Jorgensen: 'Badminton needs events like PBL'

World No. 2 Jan O Jorgensen speaks about the badminton scene in Denmark, his goals for 2017, the Premier Badminton League among other things.


World No. 2 Jan O Jorgensen hasn't won a lot of tournaments despite consistently reaching the semis of many. This year he targets mainly the All England championship.   -  AFP

World No. 2 Jan O Jorgensen, 28, is in the mood to have a memorable New Year. He along with World No. 3 Viktor Axelsen are badminton's leading lights in Denmark, home to legendary Morten Frost.

Jorgensen, has been consistently making it to the knock-out phases of many Super Series but hasn't won the number of titles which he would have loved to.

"It is a highly competitive circuit. You have to be at your best consistently. And, for me the biggest challenge this year was to overcome the serious hip injury. But, I am glad that I found a way out to come out of that phase," says Jorgensen on the sidelines of the Premier Badminton League (PBL) launch here.

"Yes, winning 2016 China Open Super Series is the biggest thing to have happened to me. Beating such a great player like Olympics gold medallist Chen Long is one thing which I will cherish for long," says the delighted Dane.

"There is no doubt about the great Morten Frost’s influence on the sport back home. I was lucky to be coached by him sometime back. We have had some great players whom we always looked up in awe like Frost, then Peter Gade. Quite naturally happy we are keeping our country consistently on the world badminton map," explained Jorgensen.

"The sport has become very demanding with so many events lined up which is also really good for the players too. But again to be amongst the best, you have to keep improving in all aspects – be it in the game or even training methods," he says.

"My biggest target now is to win the All England championship next year. That is one title I am really looking forward to and then only think of other events," he insists.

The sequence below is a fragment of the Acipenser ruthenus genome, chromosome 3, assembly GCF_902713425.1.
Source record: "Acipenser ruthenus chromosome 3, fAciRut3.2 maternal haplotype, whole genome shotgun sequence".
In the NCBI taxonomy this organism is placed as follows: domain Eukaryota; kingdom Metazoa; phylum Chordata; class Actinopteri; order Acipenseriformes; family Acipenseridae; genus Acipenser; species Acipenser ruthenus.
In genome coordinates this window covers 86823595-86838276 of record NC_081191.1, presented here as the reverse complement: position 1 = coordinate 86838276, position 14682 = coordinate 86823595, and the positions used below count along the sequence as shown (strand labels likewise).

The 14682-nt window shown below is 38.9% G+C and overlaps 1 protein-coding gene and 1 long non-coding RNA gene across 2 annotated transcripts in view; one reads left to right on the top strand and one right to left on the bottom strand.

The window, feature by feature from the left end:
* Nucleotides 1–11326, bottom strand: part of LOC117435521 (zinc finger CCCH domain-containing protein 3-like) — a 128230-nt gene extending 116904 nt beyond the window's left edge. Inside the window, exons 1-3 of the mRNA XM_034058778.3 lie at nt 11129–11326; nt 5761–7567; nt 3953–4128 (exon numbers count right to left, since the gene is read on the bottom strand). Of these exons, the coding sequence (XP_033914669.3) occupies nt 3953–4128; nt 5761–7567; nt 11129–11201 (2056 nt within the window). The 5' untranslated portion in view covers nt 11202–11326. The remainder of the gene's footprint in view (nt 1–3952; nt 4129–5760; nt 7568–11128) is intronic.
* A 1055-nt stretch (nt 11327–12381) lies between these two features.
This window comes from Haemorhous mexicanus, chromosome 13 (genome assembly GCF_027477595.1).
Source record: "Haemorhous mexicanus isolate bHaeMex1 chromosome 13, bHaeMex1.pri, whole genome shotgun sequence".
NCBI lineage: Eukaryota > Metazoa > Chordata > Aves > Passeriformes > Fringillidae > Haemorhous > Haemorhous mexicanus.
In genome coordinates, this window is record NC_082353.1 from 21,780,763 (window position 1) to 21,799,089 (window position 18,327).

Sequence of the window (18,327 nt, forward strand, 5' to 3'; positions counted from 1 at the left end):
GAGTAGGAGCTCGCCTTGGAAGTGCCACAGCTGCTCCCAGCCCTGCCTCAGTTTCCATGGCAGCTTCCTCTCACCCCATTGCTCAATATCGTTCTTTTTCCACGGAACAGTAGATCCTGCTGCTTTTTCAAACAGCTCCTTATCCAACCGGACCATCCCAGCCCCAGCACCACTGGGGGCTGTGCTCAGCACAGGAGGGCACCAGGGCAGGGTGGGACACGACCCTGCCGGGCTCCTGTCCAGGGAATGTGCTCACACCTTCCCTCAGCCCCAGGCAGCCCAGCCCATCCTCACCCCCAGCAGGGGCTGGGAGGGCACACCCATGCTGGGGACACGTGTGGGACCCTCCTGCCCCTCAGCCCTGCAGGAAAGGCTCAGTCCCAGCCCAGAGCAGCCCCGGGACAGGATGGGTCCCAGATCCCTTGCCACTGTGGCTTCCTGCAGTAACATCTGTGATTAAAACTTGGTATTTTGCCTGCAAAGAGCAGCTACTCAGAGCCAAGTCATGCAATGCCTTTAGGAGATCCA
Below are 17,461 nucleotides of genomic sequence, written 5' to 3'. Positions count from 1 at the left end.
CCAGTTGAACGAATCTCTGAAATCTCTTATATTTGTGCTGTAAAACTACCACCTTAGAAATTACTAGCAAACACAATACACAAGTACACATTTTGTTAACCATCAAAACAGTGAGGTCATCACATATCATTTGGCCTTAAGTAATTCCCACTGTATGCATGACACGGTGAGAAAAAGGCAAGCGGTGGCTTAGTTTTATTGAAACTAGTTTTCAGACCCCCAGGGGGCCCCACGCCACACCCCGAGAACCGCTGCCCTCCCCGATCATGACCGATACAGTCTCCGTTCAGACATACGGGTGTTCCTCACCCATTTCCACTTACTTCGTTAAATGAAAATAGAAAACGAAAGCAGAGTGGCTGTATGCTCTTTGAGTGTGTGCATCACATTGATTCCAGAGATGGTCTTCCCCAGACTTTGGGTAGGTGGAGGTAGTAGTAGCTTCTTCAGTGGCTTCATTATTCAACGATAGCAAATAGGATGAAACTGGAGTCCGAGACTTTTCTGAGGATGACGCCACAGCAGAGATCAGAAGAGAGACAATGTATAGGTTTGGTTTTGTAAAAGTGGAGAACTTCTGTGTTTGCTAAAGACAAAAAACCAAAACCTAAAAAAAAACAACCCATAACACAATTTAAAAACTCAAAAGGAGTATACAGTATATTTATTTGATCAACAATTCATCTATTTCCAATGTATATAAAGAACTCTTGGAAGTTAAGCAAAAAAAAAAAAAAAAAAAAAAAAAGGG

Jorgensen feels that China's waning domination doesn’t mean its end. "There are still some great players like Chen Long who is the best now and even Lin Dan at this age is very dangerous. There is quite a few young Chinese talent coming up. But, it is important to note that other countries have started catching up in the sport too," he explains.

How is the sport back home in Denmark? "We are glad that some radio stations have been promoting it in a big way and we hope to see new talent emerge in the days to come."

On PBL, Jorgensen, who will be spearheading Delhi Acers' challenge, says these are the kind of events which the sport badly needs to promote and provide the players with huge opportunities.

"The points format is different but definitely exciting, very different too and I am eagerly waiting to play here," Jorgensen says.

On Indian badminton, the star Danish player felt that Saina (Nehwal) is an example at the highest level for others like Sindhu to take a cue and there are very some good players who can be world-beaters. "There is Sameer who looks good (the Indian beat Jorgensen in the 2016 Hong Kong Open semifinal)," he says.

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